Benny Safdie in "Licorice Pizza"

Benny Safdie ate probably 30 tiramisu while filming the “Licorice Pizza” dinner scene.

Benny and Josh Safdie made their way to the top of the indie film world by invoking the do-it-yourself realism of indie legends like John Cassavetes. And now that they’re working on projects with some of Hollywood’s biggest actors and filmmakers, they still believe in going the extra mile to get the details right.

In a new interview with GQ, Benny Safdie opened up about his passion for food on camera. The director explained that he infuriates him when characters don’t eat during meal scenes because the actors didn’t want to consume food multiple times. It’s a mistake he tries to avoid when he takes action.

“I hate when people don’t eat. It destroys me,” Safdie said, recalling how much she went to make sure the “Licorice Pizza” dinner scene was realistic. “I don’t know how many tiramisu I ate, but it must have been 30”.

Safdie’s creative collaborators can vouch for her dedication to on-screen eating. Nathan Fielder, who is working with Safdie on Showtime’s upcoming comedy series “The Curse,” recalled Safdie’s impressive commitment to eating excessive amounts of food for the sake of the part.

“Any scene involving food, everyone was into their groove the first take,” said Fielder. “But Benny for some reason kept stuffing food in his mouth throughout the scene because he thought it would be more fun. And he was right. There was a scene where he ate a whole Chinese buffet dish every single take for 15 takes and it was always exactly the same volume of food. You would think that any sane person would eat a couple less popcorn shrimp every time as filming went on. But he wouldn’t.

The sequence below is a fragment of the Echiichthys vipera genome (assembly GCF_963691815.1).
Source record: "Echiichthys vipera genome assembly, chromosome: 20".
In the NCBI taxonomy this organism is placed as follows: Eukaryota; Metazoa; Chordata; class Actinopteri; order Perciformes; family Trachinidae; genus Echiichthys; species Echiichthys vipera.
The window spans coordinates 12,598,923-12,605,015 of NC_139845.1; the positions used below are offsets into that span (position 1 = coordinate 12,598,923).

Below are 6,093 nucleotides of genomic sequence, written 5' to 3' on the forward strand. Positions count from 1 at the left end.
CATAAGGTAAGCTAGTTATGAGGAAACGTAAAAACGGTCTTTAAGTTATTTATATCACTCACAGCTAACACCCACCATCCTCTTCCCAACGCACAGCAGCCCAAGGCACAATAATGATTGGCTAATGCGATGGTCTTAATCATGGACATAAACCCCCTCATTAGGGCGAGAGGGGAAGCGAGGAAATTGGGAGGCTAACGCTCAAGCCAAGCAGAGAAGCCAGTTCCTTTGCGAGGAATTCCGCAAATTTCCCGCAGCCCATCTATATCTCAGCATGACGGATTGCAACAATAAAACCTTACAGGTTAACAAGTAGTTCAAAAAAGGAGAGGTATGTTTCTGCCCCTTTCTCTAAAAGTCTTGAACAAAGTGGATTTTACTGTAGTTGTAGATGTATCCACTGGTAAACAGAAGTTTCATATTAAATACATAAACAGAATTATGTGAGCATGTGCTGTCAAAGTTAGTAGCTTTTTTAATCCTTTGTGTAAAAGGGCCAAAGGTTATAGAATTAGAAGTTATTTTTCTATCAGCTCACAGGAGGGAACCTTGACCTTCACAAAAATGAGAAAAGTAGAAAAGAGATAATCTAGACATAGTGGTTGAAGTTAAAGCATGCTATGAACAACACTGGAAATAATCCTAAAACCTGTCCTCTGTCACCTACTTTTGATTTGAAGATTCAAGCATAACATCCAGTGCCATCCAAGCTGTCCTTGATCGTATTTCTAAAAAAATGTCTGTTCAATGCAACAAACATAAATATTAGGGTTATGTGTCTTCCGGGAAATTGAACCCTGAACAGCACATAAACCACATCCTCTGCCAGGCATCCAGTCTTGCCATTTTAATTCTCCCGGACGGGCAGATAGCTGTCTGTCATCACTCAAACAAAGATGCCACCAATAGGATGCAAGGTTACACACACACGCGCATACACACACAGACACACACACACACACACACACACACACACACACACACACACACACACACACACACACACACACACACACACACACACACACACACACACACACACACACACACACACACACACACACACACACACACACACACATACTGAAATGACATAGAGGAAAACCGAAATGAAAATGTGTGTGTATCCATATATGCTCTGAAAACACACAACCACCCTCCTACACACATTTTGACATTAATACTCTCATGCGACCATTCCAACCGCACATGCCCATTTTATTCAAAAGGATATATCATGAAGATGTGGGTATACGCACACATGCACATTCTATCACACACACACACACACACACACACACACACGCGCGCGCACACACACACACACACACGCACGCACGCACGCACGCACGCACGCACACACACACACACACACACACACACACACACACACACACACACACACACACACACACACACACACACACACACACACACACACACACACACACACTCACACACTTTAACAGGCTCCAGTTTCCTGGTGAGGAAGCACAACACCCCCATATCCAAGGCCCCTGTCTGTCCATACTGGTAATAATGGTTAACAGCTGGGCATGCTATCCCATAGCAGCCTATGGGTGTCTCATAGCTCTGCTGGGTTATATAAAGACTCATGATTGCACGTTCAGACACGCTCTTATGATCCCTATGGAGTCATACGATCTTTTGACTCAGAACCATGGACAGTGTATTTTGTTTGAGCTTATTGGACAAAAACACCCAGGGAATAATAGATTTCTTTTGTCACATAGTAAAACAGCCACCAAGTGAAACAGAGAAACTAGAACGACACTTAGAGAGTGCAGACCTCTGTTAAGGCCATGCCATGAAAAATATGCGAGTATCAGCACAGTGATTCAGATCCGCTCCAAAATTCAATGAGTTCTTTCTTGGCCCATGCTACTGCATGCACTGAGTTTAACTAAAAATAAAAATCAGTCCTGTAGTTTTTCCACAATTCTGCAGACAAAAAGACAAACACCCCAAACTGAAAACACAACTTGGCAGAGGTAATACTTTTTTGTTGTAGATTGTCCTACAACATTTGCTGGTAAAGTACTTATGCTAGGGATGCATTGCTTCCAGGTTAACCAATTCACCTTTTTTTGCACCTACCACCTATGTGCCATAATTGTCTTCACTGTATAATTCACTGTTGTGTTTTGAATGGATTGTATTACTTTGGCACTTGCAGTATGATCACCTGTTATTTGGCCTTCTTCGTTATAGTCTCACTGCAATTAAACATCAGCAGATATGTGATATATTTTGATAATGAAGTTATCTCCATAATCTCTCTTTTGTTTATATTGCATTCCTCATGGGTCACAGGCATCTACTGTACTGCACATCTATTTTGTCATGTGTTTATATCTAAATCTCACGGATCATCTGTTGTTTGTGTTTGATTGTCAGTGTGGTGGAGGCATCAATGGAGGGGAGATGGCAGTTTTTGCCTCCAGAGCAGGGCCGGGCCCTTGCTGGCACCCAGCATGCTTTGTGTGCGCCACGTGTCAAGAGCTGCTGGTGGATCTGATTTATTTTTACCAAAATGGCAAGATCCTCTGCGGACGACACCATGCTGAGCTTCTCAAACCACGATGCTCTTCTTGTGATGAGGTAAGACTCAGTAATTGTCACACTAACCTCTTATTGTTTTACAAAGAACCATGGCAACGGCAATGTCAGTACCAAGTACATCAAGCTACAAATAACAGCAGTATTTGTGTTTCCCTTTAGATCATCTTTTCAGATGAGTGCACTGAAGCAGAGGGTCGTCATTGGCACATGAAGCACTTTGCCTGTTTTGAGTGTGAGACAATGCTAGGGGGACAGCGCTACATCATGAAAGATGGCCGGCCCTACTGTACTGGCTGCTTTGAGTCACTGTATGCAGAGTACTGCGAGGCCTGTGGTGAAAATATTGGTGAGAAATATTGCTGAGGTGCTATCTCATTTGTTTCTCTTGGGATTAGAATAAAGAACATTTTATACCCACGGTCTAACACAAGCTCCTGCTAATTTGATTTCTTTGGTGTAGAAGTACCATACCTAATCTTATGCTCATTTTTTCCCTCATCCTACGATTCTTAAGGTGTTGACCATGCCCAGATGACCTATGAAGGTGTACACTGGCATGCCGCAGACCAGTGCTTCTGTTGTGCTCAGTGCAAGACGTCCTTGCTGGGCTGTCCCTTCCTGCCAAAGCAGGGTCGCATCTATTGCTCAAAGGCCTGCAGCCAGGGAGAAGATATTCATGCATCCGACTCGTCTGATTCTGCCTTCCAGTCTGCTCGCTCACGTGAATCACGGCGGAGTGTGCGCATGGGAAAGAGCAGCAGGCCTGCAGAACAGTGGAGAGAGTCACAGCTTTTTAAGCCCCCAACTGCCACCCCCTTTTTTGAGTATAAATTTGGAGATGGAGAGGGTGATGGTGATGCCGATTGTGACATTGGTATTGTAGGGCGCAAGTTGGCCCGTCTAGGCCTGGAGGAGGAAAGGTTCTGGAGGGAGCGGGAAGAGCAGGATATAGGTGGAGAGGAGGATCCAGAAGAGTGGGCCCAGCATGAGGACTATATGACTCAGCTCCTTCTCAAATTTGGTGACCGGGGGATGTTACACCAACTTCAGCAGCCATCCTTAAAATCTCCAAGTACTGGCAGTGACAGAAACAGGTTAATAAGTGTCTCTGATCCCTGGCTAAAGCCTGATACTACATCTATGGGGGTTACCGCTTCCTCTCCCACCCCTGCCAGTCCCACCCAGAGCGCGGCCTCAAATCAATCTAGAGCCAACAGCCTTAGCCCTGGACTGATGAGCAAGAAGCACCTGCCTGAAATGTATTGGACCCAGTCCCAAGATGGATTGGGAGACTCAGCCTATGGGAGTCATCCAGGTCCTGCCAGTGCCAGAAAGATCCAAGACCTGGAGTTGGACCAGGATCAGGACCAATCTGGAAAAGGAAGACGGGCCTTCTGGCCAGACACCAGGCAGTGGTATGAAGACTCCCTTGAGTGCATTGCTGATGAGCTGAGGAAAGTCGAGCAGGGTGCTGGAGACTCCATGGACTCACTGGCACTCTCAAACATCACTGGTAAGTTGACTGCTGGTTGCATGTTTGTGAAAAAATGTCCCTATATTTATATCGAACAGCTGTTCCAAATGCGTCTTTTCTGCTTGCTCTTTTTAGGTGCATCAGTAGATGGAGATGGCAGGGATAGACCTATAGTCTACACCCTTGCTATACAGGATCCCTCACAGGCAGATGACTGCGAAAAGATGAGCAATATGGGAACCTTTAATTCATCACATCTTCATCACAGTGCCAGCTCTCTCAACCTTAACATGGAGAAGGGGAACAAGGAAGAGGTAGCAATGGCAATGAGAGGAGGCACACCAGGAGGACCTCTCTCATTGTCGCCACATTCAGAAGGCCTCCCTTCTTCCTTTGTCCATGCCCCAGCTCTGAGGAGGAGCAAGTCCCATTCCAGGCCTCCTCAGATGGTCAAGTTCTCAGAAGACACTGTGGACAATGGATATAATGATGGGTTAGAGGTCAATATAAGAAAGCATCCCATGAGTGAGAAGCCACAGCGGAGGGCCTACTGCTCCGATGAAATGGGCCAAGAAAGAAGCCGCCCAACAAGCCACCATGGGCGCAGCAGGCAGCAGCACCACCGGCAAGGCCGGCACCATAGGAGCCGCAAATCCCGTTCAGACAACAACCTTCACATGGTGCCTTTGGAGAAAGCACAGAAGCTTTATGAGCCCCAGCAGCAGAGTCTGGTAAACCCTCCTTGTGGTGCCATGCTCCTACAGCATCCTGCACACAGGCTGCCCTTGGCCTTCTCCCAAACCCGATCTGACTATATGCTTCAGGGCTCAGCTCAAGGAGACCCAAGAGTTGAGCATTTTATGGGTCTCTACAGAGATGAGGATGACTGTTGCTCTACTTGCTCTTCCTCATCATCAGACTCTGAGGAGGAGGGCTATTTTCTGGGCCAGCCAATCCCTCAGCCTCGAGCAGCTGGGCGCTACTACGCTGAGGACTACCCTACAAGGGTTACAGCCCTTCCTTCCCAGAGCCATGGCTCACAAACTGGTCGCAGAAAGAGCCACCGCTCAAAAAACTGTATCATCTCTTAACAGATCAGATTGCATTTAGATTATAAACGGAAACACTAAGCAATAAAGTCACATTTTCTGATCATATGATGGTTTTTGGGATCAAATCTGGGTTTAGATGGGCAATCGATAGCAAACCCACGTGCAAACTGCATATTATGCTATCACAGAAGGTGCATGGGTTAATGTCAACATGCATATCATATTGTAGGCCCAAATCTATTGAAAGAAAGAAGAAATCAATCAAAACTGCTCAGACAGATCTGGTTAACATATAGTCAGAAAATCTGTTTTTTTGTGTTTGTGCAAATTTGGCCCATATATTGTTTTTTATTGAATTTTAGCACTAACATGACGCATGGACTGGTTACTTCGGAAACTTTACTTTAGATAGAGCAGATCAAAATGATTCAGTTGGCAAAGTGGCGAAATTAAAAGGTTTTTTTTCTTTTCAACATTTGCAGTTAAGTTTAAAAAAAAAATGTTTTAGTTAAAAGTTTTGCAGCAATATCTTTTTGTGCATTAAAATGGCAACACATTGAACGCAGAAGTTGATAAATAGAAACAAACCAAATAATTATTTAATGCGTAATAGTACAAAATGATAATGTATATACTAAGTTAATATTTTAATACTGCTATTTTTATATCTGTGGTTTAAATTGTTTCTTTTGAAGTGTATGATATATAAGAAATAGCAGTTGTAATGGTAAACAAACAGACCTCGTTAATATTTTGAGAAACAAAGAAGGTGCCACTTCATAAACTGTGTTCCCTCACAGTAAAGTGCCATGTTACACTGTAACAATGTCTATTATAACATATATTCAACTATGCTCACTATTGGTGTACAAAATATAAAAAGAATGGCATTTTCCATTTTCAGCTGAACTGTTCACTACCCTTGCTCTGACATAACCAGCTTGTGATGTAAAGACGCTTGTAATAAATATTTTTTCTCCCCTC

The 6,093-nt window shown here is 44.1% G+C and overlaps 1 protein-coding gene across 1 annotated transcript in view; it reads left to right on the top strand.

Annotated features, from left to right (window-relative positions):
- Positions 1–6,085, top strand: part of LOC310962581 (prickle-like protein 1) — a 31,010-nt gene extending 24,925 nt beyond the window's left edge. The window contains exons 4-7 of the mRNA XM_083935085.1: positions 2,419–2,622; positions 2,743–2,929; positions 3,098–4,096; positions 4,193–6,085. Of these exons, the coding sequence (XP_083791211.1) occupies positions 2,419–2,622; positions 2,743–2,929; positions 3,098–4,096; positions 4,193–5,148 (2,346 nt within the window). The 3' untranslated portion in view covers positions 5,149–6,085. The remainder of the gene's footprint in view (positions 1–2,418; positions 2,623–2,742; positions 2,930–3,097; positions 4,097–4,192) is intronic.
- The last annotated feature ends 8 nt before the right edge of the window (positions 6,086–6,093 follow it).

“The Curse” is co-created by Fielder and Benny Safdie. Fielder and Emma Stone star as a married couple who host a fictional HGTV show that is derailed by a supernatural curse. The series produced by A24 was announced in 2020.

“The fierce intelligence and wit of the incomparable Emma Stone make her the perfect match for the brilliant minds of the Safdie brothers and the subversive comedy of Nathan Fielder,” said Amy Israel, Showtime’s EVP of programming in a statement announcing Stone’s casting. “Together, they promise to deliver groundbreaking satire that is both unexpected and deeply human. Showtime continues to shine as a beacon for visionary filmmakers who are looking to create their own shows that are both ambitious and singular.